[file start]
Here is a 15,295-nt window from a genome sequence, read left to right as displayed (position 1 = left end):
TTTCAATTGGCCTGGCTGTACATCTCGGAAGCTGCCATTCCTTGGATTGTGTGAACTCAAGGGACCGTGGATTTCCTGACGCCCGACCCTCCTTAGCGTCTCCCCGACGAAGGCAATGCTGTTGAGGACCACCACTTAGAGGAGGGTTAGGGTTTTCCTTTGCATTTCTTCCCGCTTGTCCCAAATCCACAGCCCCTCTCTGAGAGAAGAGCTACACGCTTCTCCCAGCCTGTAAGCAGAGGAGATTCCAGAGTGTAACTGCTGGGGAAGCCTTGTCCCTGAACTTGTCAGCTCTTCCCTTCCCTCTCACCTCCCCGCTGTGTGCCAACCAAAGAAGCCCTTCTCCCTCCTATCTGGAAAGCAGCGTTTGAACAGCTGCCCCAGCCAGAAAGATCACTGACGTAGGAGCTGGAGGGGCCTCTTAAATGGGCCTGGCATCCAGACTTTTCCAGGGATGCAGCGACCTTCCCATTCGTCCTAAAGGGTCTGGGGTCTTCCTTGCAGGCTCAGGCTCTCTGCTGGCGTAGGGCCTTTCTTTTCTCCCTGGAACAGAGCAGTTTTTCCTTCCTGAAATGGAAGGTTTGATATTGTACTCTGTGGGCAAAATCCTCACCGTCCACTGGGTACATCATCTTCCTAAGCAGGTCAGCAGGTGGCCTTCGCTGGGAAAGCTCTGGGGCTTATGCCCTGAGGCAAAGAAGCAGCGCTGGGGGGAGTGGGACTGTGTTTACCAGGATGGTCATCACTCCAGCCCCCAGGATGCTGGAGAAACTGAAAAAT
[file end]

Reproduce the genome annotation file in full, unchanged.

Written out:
Here is a 15,295-nt window from a genome sequence, read left to right as displayed (position 1 = left end):
TTTCAATTGGCCTGGCTGTACATCTCGGAAGCTGCCATTCCTTGGATTGTGTGAACTCAAGGGACCGTGGATTTCCTGACGCCCGACCCTCCTTAGCGTCTCCCCGACGAAGGCAATGCTGTTGAGGACCACCACTTAGAGGAGGGTTAGGGTTTTCCTTTGCATTTCTTCCCGCTTGTCCCAAATCCACAGCCCCTCTCTGAGAGAAGAGCTACACGCTTCTCCCAGCCTGTAAGCAGAGGAGATTCCAGAGTGTAACTGCTGGGGAAGCCTTGTCCCTGAACTTGTCAGCTCTTCCCTTCCCTCTCACCTCCCCGCTGTGTGCCAACCAAAGAAGCCCTTCTCCCTCCTATCTGGAAAGCAGCGTTTGAACAGCTGCCCCAGCCAGAAAGATCACTGACGTAGGAGCTGGAGGGGCCTCTTAAATGGGCCTGGCATCCAGACTTTTCCAGGGATGCAGCGACCTTCCCATTCGTCCTAAAGGGTCTGGGGTCTTCCTTGCAGGCTCAGGCTCTCTGCTGGCGTAGGGCCTTTCTTTTCTCCCTGGAACAGAGCAGTTTTTCCTTCCTGAAATGGAAGGTTTGATATTGTACTCTGTGGGCAAAATCCTCACCGTCCACTGGGTACATCATCTTCCTAAGCAGGTCAGCAGGTGGCCTTCGCTGGGAAAGCTCTGGGGCTTATGCCCTGAGGCAAAGAAGCAGCGCTGGGGGGAGTGGGACTGTGTTTACCAGGATGGTCATCACTCCAGCCCCCAGGATGCTGGAGAAACTGAAAAAT